Another case of something good being capitalized to death
Welp, the New York Jets did what the New York Jets have done pretty much my entire life…they once again found a way to end their season before the first real snowfall in the northeast. Just absolute nadir kings; their greatest talent is a Shakespearean knack for inventing creative landscapes of tragedy on the football field.
If you read that last sentence and are thinking “Jesus, is he just going to talk about football?” No. Not exactly. Kinda.
Football is just another sport, albeit one of the world’s most popular (especially if we’re not talking about American Football, though in this case, assume I’m not being European when I say football). Sports have some pretty ancient, pre-antiquity roots…first nations played an early, brutal form of lacrosse in place of fighting wars. Cave paintings in France depict wrestlers dating back to around 15,000 BCE. The Egyptians were famous for their collection of sports that included swimming, long jump, archery, even an early form of hockey. And those games pre-dated the Greek Olympics by around 1500 years.
There was a practical reason for sport back in those early days of civilization, they often served to train men to go out in the world and do typical, patriarchal man stuff. The fastest swimmers would wind up fishing on boats. The fastest runners would find themselves chasing animals. The men who could lift the most would find themselves in the army, and the most capable leaders in team sports would ascend to leading governments and armies.
It was a crude system, but it did allow for ranked measure of athletic ability. Considering the immense need for capable, organized physical labor, it makes sense they’d need a gamified system for sorting out the brutes and motivating them to do something productive with their abilities.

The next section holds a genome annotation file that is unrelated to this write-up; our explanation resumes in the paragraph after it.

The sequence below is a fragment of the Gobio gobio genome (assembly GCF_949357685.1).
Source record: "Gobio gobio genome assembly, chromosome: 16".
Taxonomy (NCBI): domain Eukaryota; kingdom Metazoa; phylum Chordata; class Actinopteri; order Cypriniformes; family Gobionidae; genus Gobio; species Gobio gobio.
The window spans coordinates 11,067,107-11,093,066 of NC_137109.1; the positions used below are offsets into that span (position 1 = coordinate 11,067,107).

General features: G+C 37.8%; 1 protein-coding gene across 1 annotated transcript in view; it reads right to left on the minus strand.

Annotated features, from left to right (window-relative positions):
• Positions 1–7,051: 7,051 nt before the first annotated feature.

It was and is fun as hell to watch. There’s something impressive about watching another person do something you can’t do, it can trigger a whole swarm of complex emotions ranging from jealousy to empathy. There’s a biological, animalistic pull towards these characters of great athletic ability: The old, “men want to be them, women want to be with them” schtick. There’s a reason folks are saying Taylor finally found someone “on her level” in Travis Kelce, and that subsection of the social contract with our sports stars is just as ancient as the games themselves.
The fine print on that contract has always been fairly brutal, though. The chances of being a legendary, Brady-level champion in any given sport are pretty slim, we maybe get a few dozen stars like that in a generation. Most are destined to get maimed on the field of battle, carted off like the gladiators two millennia before them.
Still, there’s got to be something to the idea of teaching young people about teamwork, sportsmanship, healthy competition, and giving it your best, right? Sure. I suppose. Giving people an outlet for their aggressive tendencies isn’t the worst thing in the world either, for the players or the fans.
If we could force countries to send their best soldiers into a giant, life or death, Squid Games competition to settle their disputes, I feel like we’d probably avoid a lot of civilian casualties. What is war if not a series of strategic moves of force meant to crush an opponent from another geographic area? Is that not exactly what we’re emulating when the Red Sox and Yankees play each other?
It’s probably a pipe dream to imagine a world where war is replaced by war games, though you know shit’s kinda messed up when you’re fantasizing about Ender’s Game being more preferable than our current endgame.
Sports will not be supplanting wars anytime soon though, and the monied interests that control these leagues are just fine with that. America’s desire for bloodlust in their sport has some pretty funky boundaries that the commissioners, owners, players, and broadcasters have all learned to balance; in most instances they’ve found near-perfect stasis between how much blood and gore the audience wants and the kinds of brands that can stomach that kind of entertainment.
It’s why Monster Energy sponsors UFC, and why Rolex sponsors the US Open. The NFL is constantly trying to tweak it’s rules and safety protocols to find this middle path…too loose and people start getting disgusted by a barrage of snapped tendons and violent fractures, too restrictive and people get disgusted by how boring the game feels. The competition isn’t always enough…some of us need something that feels life or death thrown in the mix before we can really get invested. It’s messed up.